January 26th, 2011
Students and administrators in Newton-Conover City Schools talked with system officials Monday about the benefits of a middle- and high-school learning program, hoping the initiative won't fall victim to budget cuts during the system's upcoming budgeting process.
Newton-Conover middle and high school principals Jim Elliott and Kevin Campbell, as well as students involved in the Advancement Via Individual Determination program, spoke with the Newton-Conover City Schools Board of Education about the program's value during the board's Monday night meeting.
During fiscal year 2009-10, companies announced investments in Catawba County totaling more than $1 billion.
Those investments amount to 1,495 new jobs and 702 officially retained jobs, according to a recent publication from the Catawba County Economic Development Corporation.
EDC president Scott Millar said the county accomplished a lot in the previous fiscal year, but there's still a lot to be done before confidence returns completely to the area.
Two Hickory men face gun and drug charges after Lincoln County sheriff's deputies stopped the men for speeding.
Lincoln County Sheriff's Office's Drug Interdiction Criminal Enforcement unit was conducting traffic surveillance on U.S. 321 in Lincolnton about 4 p.m. Friday.
Officers saw a burgundy Ford Excursion traveling at a high rate of speed, according to a press release from the Lincoln County Sheriff's Office.
Deputies stopped the Ford Excursion, which had Virginia license plates, at mile marker 25. Five people were in the vehicle at the time.
Catawba County participated in a homeless count Wednesday to determine the number of people living day-to-day on area streets.
Troy Jones, 47, of Hickory, is one of those people. He has been homeless for about nine months after he lost his landscaping job.
"It hit me hard," Jones said. "I couldn't pay my rent."
Jones was one of many people who came to be counted Wednesday at Greater Hickory Cooperative Christian Ministry, one of five counting locations throughout Catawba County.
Sadie Crisp Whisenant, 93, of Maiden, passed away Jan. 25, 2011, at Hospice of Catawba Valley. A memorial service will be held Thursday, Jan. 27, 2011, at 2 p.m. at the First United Methodist Church of Maiden.
Donald Robert Colonomos, 73, of Maiden, passed away Monday, Jan. 24, 2011, at Catawba Valley Medical in Hickory. The family will receive friends, prior to the service, at Burke Mortuary Chapel from 2-2:45 p.m.
Duane Strelow’s interest in archaeology began when he was a fourth-grader. He pursued his interest in ancient cultures, societies and “digs” from then on.
As Visitor Services Manager/Educator at Catawba Science Center, Strelow, 39, watches youngsters interact with CSC’s current exhibit, “The Ancient Carolinians.”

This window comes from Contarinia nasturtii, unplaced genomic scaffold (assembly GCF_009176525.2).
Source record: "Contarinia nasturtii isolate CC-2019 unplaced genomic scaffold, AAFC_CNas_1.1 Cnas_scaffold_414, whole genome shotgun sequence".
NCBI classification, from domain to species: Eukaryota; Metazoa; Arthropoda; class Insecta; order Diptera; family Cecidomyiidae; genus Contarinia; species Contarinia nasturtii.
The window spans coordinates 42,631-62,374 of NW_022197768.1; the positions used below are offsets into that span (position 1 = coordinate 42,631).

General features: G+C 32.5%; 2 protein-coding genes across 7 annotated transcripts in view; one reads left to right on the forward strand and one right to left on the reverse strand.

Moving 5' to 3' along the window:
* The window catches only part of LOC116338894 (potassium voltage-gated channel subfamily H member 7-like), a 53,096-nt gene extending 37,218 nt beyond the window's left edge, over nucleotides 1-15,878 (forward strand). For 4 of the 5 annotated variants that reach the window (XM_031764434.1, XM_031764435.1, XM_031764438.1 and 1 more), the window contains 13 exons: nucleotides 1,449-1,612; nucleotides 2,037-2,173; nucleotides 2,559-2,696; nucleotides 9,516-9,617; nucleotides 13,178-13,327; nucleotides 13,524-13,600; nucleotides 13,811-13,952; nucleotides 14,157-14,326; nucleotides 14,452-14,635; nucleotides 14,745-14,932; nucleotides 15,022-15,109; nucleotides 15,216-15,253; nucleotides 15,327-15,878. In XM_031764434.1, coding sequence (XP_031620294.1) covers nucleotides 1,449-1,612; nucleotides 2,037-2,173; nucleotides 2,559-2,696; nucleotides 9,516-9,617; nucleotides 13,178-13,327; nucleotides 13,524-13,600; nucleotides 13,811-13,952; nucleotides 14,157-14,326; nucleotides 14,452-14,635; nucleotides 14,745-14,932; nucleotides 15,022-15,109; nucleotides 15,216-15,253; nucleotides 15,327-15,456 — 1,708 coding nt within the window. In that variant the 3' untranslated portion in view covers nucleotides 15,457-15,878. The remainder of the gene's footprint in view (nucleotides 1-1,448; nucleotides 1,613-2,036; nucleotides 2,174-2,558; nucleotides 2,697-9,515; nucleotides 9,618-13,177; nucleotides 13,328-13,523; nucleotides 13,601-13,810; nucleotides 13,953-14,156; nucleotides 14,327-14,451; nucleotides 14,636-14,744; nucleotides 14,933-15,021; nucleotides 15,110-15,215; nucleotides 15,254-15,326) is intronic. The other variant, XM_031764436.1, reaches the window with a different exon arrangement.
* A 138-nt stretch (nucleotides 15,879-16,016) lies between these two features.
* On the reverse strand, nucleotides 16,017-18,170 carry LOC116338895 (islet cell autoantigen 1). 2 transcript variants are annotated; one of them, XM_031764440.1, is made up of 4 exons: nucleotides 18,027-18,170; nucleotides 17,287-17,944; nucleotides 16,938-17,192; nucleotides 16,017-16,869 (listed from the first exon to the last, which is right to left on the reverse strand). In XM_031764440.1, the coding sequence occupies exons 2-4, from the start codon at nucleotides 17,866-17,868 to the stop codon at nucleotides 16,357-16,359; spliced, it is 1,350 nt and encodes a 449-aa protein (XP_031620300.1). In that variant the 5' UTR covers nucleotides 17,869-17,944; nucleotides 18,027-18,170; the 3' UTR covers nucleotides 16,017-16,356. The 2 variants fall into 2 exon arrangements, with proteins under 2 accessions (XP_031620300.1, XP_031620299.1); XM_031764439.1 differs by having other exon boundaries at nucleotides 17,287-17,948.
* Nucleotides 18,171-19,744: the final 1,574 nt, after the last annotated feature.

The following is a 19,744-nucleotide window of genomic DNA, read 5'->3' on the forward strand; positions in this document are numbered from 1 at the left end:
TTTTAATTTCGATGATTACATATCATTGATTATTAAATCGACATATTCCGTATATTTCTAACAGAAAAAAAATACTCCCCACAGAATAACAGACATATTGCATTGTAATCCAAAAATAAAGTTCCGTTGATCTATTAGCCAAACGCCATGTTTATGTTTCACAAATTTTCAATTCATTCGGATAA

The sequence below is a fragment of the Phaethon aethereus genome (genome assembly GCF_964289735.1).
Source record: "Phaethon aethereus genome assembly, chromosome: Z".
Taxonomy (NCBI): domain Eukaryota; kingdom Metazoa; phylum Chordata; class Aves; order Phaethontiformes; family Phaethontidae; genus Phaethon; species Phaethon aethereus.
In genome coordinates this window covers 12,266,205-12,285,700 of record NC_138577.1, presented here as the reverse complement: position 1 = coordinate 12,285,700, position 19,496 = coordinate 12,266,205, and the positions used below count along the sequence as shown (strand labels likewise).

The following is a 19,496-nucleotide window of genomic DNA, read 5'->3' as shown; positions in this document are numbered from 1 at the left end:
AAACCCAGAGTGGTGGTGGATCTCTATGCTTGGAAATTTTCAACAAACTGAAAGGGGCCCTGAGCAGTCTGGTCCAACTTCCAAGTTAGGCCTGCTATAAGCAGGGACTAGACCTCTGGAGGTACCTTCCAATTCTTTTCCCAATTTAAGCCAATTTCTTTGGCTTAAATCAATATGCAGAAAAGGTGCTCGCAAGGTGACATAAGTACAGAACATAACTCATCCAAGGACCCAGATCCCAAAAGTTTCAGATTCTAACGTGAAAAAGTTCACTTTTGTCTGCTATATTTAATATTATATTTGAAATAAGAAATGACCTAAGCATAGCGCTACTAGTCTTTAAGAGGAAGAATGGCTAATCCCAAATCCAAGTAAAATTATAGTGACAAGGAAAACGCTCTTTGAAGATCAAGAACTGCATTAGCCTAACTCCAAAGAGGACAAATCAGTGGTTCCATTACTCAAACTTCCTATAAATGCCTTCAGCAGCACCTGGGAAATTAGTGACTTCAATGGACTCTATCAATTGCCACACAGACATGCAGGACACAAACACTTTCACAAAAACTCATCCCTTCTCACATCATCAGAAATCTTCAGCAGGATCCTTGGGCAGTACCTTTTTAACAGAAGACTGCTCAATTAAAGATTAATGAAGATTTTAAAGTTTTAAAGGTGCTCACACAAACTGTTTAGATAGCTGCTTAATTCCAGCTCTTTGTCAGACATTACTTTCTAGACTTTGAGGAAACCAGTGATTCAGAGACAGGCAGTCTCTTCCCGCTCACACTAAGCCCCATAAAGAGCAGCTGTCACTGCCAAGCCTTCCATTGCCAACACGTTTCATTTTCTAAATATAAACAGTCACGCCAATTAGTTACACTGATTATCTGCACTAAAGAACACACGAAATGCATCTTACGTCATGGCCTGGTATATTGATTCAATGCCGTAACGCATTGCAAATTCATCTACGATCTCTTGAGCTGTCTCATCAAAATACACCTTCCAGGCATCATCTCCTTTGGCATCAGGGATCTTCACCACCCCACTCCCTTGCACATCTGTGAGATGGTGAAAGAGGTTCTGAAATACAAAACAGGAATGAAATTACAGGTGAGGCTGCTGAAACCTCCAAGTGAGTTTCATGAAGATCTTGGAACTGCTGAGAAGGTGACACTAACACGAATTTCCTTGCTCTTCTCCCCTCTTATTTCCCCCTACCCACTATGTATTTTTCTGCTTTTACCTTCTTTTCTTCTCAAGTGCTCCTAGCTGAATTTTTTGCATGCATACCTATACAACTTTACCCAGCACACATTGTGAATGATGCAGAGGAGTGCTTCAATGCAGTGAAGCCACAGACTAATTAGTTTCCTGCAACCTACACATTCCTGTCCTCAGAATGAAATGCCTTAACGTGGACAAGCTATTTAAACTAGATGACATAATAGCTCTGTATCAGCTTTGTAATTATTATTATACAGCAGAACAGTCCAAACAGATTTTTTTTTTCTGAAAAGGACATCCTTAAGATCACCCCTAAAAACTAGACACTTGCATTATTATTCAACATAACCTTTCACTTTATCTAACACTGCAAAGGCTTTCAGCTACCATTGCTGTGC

Now, visitors to the exhibit can be an archaeologist, uncover artifacts and search for clues in the exhibit’s full-scale, interactive dig-site.
The Trojans won the battle, but the Red Devils won the war.
In a match up of top five teams in the state in 2A, Newton-Conover used an early lead to hold off Bandys for the crucial Catawba Valley Athletic Conference victory.
"It is good to wrestle somebody one times," said Newton-Conover coach Eddy Clark. "We will see them again at the conference tournament and it really would not surprise me if we see them down the road in the postseason."
Kenneth Ray Waters, 55, of Catawba, passed away Tuesday, Jan. 25, 2011, at his residence. Burke Mortuary in Newton is serving the Waters family.
John Weatherly, 86, of Kings Mountain, formerly of Newton, passed away Jan. 22, 2011. Cecil M. Burton Funeral Home and Crematory is serving the family of Weatherly.
Catawba County Schools' teachers may not see their performance-based supplement for the 2011-12 school year.
In CCS interim superintendent Glenn Barger's proposed local budget for the upcoming school year, the largest cut is $800,000, from the instruction performance category. The reduction comes from a lack of county funding, he said. If the reduction is approved, it may protect teaching positions.
"All county agencies were told to cut 5 percent," Barger said. "That is painful."
It's no secret that these are hard times for Catawba County residents.
But what some people may not know is that these are also hard times for the organizations who serve the county's needy residents.
Crisis services at Eastern Catawba Cooperative Christian Ministries increased about 40 percent from this time last year, according to the Rev. Robert Silber, ECCCM executive director. The ministry provided 317 services Monday, which increased from 232 during the same time last year.